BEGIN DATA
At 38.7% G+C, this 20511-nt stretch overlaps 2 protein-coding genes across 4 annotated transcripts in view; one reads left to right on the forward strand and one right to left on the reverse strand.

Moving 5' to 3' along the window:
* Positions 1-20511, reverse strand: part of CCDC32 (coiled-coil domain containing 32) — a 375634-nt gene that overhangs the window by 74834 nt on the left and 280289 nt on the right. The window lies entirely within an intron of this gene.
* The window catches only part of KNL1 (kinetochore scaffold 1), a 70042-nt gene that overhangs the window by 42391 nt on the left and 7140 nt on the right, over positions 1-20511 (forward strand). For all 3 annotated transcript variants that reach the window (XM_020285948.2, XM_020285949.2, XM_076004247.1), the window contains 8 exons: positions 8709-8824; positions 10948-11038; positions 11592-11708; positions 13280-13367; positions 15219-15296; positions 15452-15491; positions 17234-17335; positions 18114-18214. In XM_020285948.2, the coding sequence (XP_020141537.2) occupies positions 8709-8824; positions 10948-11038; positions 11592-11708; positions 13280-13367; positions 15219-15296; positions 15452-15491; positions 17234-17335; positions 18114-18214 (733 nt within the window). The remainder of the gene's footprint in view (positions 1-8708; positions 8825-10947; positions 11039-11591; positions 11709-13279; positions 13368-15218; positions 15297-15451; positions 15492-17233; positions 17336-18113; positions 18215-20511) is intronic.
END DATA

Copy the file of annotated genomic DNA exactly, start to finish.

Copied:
At 38.7% G+C, this 20511-nt stretch overlaps 2 protein-coding genes across 4 annotated transcripts in view; one reads left to right on the forward strand and one right to left on the reverse strand.

Moving 5' to 3' along the window:
* Positions 1-20511, reverse strand: part of CCDC32 (coiled-coil domain containing 32) — a 375634-nt gene that overhangs the window by 74834 nt on the left and 280289 nt on the right. The window lies entirely within an intron of this gene.
* The window catches only part of KNL1 (kinetochore scaffold 1), a 70042-nt gene that overhangs the window by 42391 nt on the left and 7140 nt on the right, over positions 1-20511 (forward strand). For all 3 annotated transcript variants that reach the window (XM_020285948.2, XM_020285949.2, XM_076004247.1), the window contains 8 exons: positions 8709-8824; positions 10948-11038; positions 11592-11708; positions 13280-13367; positions 15219-15296; positions 15452-15491; positions 17234-17335; positions 18114-18214. In XM_020285948.2, the coding sequence (XP_020141537.2) occupies positions 8709-8824; positions 10948-11038; positions 11592-11708; positions 13280-13367; positions 15219-15296; positions 15452-15491; positions 17234-17335; positions 18114-18214 (733 nt within the window). The remainder of the gene's footprint in view (positions 1-8708; positions 8825-10947; positions 11039-11591; positions 11709-13279; positions 13368-15218; positions 15297-15451; positions 15492-17233; positions 17336-18113; positions 18215-20511) is intronic.